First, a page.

Risk Of Blood Clots Increases For 6 Months After Covid-19 Infections
Those who finally stop seeing two lines on their ART kit may feel like celebrating their recovery from Covid-19. However, new research has found that health threats can continue to linger even after one tests negative.
A recent study shows that Covid-19 patients apparently have an increased risk of developing blood clots for up to six months after their infections.
While those who suffered severe symptoms or have pre-existing conditions are more at risk, this can still happen to those with mild infections.
33-fold increase in risk of blood clots amongst Covid-19 patients
According to The Guardian, researchers compiled data from over a million people in Sweden who contracted Covid-19 from Feb 2020 to May 2021. They compared this with a control group of over four million who were not infected.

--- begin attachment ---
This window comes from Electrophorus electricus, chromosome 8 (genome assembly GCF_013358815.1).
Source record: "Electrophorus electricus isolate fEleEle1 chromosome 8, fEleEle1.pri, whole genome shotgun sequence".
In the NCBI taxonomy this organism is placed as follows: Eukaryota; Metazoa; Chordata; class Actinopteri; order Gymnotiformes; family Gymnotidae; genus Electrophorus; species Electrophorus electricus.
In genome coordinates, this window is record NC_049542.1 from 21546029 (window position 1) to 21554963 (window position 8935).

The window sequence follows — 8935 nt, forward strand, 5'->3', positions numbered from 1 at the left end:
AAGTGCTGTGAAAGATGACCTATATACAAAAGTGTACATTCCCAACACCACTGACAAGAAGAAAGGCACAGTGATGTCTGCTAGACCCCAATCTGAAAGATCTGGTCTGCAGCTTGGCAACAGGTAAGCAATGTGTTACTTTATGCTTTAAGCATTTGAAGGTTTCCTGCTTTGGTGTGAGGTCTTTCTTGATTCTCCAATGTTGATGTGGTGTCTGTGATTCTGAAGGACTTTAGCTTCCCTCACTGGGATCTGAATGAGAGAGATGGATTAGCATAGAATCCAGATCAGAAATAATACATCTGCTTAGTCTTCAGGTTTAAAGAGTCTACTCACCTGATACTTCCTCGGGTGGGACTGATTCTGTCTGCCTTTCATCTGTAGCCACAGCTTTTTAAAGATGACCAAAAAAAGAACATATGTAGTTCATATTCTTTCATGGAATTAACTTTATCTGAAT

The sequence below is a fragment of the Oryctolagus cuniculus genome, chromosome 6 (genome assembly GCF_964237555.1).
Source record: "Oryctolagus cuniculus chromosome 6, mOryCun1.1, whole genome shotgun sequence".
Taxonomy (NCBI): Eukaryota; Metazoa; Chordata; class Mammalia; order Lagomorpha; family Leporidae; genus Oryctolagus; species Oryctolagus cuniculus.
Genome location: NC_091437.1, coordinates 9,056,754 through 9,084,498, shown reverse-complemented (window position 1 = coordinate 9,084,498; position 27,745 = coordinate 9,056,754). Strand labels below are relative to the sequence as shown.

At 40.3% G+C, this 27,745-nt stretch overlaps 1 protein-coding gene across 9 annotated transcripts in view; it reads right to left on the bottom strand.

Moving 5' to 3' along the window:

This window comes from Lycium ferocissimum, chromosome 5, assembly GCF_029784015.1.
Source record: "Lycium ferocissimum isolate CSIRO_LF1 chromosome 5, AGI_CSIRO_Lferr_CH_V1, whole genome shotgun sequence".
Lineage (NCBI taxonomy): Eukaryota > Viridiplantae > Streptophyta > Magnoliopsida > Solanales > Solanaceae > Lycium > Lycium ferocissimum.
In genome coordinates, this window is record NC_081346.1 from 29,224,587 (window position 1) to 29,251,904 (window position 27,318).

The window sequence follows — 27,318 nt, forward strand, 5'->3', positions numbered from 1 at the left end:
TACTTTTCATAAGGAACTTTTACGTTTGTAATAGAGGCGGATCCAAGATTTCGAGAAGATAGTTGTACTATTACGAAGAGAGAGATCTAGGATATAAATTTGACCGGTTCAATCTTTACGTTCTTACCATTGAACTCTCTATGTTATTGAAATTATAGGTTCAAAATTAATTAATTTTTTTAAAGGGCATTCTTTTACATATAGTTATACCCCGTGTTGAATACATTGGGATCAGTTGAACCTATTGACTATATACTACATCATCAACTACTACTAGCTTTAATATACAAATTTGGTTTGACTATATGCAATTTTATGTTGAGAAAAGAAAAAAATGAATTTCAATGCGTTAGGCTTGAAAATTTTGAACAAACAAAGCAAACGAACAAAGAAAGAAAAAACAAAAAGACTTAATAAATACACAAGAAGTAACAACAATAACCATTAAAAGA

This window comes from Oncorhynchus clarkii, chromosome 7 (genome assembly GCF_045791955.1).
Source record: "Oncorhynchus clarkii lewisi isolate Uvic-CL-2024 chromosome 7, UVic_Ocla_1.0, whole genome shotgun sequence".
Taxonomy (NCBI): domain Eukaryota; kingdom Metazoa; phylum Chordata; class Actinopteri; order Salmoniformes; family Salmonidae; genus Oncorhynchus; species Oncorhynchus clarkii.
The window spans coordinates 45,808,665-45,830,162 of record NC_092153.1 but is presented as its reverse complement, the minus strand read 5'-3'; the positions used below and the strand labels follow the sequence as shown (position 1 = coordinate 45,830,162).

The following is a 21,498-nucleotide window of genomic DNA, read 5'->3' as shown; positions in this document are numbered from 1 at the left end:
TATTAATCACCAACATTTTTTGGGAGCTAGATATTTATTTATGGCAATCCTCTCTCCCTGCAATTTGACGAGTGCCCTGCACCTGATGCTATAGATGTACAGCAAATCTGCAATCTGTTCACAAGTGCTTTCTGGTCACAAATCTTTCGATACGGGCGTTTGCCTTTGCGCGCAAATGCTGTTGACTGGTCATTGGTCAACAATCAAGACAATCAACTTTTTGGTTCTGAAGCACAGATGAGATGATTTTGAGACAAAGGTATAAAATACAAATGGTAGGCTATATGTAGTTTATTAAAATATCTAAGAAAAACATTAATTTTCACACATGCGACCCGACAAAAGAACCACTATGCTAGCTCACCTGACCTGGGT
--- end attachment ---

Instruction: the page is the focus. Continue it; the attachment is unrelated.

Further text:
Their findings showed that those who had Covid had a 33-fold increase in the risk of pulmonary embolism for up to six months after infection. Pulmonary embolism is a condition where a blood clot blocks an artery in the lungs.
They also had a five-fold increase in the risk of deep-vein thrombosis for up to three months after infection. This is where a blood clot forms in the leg.
While those who experienced more severe Covid-19 symptoms were found to be more at risk, this also applies to mild cases.
Vaccines help to reduce risk
The Straits Times (ST) reports that the risk was higher during the first wave of Covid-19.
They attributed this to the absence of vaccines and improved treatments that are available now.
Therefore, researchers emphasised the importance of getting vaccinated to mitigate the risk and side effects associated with Covid-19.
Keep watching out for Covid-19 complications
Even after more than two years into the pandemic, researchers are still finding new information about the virus.
Those who have contracted Covid-19 should diligently watch out for health complications and seek medical help if they experience any symptoms.
We hope everyone will continue to follow safe management measures (SMMs) to protect themselves and others during the pandemic.
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